At some point we agreed to be a home for each other. It wasn’t a fancy home with décor made by a designer whose name I couldn’t pronounce. It wasn’t a home where everything was colour coordinated with various hues of calming blue, where even the junk drawer was organized. We were more like a cabin. A cabin with a wood burning stove that gave just enough heat to keep the cold out but there was nothing ornamental or home feeling about it. Don’t get me wrong, I love cabins, but this wasn’t the kind of cabin you could sit in a rocking chair in front of a warm fire in and feel inspired to write the next greatest love novel. It was the kind of home that served the basic elements of survival, of belonging to someone somewhere, of having a place to go when the world was cold and far too callous. We agreed to be that place for each other without either of us saying that we gave up on looking for something more and instead settled for “just enough”.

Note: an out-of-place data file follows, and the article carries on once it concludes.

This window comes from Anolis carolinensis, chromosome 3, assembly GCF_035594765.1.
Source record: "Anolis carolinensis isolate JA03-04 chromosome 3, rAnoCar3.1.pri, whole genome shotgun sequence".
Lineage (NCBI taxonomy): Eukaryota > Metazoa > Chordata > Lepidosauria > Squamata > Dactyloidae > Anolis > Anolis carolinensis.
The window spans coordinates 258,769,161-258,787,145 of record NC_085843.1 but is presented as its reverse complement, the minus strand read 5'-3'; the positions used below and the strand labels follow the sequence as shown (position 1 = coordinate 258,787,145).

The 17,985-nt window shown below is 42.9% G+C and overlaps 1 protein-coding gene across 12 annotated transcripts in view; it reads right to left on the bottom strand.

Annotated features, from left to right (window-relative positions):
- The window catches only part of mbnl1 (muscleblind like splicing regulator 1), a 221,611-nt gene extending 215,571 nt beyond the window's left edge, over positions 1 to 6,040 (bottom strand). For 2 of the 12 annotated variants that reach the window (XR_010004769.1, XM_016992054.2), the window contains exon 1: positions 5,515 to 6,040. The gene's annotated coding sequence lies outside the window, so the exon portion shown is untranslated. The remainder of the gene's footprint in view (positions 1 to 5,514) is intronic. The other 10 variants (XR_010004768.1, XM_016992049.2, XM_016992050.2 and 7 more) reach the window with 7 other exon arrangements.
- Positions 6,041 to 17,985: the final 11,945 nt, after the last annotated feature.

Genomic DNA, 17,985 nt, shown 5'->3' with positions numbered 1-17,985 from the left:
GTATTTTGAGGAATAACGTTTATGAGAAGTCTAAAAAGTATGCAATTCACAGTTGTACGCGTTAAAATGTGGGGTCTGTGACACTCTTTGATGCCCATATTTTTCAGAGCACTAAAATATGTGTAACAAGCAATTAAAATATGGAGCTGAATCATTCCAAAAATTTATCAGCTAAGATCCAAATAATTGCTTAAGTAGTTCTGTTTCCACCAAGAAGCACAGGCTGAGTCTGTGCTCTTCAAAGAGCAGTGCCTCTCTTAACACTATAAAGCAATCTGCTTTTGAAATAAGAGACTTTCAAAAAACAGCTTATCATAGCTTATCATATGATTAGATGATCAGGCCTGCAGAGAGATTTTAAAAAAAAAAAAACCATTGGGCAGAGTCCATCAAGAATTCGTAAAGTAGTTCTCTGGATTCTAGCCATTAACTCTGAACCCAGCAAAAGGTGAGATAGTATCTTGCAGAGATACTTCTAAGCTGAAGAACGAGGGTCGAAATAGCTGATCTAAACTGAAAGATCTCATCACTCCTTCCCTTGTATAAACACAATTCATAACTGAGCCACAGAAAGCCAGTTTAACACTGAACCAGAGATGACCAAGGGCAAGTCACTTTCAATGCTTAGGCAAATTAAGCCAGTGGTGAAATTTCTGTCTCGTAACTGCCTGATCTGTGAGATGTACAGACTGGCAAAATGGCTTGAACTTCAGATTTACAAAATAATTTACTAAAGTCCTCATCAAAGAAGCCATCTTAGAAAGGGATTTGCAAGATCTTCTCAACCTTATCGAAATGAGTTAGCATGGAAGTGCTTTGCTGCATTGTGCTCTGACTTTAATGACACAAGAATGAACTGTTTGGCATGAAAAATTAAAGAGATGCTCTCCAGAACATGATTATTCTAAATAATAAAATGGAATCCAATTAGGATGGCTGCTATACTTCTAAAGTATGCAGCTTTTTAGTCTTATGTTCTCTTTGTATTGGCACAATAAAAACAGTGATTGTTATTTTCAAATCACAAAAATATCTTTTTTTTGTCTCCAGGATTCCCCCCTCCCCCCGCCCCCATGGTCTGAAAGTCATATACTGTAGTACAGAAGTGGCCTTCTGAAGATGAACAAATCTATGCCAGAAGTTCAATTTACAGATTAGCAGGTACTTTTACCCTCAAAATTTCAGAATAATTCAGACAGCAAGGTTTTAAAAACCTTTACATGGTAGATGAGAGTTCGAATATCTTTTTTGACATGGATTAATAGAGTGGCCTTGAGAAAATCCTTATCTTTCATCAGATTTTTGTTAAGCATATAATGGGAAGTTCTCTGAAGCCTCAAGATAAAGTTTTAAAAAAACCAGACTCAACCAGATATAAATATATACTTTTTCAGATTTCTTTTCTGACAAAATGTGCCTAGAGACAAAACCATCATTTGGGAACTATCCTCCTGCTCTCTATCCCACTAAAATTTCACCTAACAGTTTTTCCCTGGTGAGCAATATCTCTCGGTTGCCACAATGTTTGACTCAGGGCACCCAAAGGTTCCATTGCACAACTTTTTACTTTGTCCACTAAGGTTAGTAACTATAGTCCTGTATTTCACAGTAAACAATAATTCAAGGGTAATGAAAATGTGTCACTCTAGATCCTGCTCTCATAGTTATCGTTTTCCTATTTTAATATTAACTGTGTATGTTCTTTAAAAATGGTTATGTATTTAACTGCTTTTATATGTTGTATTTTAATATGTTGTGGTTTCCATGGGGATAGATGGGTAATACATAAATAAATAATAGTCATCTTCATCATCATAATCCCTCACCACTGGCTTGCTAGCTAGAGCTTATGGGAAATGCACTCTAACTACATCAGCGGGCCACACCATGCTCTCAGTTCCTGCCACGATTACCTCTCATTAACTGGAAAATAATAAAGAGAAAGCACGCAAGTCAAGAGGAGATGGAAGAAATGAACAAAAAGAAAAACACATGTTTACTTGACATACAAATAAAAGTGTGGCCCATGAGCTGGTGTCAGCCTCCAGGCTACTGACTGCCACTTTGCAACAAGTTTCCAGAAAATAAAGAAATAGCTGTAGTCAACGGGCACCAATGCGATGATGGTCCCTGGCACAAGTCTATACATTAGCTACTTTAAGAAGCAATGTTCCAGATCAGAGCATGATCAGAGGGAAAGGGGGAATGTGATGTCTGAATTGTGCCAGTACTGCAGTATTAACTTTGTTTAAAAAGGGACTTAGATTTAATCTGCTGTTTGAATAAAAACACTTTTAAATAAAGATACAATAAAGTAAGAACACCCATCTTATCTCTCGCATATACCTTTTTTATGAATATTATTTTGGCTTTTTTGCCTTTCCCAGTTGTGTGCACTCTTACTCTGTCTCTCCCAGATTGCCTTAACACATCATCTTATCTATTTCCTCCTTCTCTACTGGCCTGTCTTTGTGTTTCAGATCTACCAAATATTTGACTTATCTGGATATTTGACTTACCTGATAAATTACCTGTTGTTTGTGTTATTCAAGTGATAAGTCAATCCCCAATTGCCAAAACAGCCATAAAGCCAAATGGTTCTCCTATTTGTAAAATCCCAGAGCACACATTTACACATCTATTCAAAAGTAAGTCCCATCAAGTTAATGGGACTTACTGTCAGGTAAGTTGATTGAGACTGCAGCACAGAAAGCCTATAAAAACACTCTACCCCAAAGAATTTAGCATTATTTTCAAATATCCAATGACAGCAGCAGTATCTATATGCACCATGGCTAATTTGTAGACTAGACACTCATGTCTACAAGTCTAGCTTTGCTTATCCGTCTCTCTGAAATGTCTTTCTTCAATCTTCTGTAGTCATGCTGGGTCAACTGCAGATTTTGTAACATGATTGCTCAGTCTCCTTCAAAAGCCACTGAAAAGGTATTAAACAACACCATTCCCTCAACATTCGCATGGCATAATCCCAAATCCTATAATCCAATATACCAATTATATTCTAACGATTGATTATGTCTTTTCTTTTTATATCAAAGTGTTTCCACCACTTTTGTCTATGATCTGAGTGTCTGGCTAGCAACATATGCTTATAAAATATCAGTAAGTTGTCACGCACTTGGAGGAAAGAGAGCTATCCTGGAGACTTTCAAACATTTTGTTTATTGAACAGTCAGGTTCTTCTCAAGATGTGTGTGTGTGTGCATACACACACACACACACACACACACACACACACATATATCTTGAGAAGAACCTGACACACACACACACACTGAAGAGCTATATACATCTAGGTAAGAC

I have always said that love came down to timing and geography, something neither of us had seemed to have any luck at. I tried to find love in different cities dotted across the country but now even city streets hours and mountains away from my home held memories of men that were flashes in the pan. A sizzle. A burst of heat. They were much alike bacon in the pan, because everyone likes bacon even when they know it’s bad for their heart. Everyone loves it but knows that if you get too close when it’s sizzling in the pan, the son of a bitch will burn you.
We didn’t have the timing right but this time we had the geography.
He, a handsome long haired Indigenous man from a southern tribe, had moved to town to work on the TransWest pipeline. He was a pipefitter, or maybe a welder’s helper, or a labourer, or something like that. I never asked too many questions about what he did and he didn’t offer any details. He didn’t tell me what he did for work until I had already drowned my woes in his brown eyes and let myself be lost in his arms, pretending that they were gifts sent to me from his traditional lands. He mapped out his territory for me on my body the first night we laid together.
“This right here,” he said as he traced his finger around my navel, “is what we call Sweet Song lake, because when the ice is overtop you can hear the water sing to you”.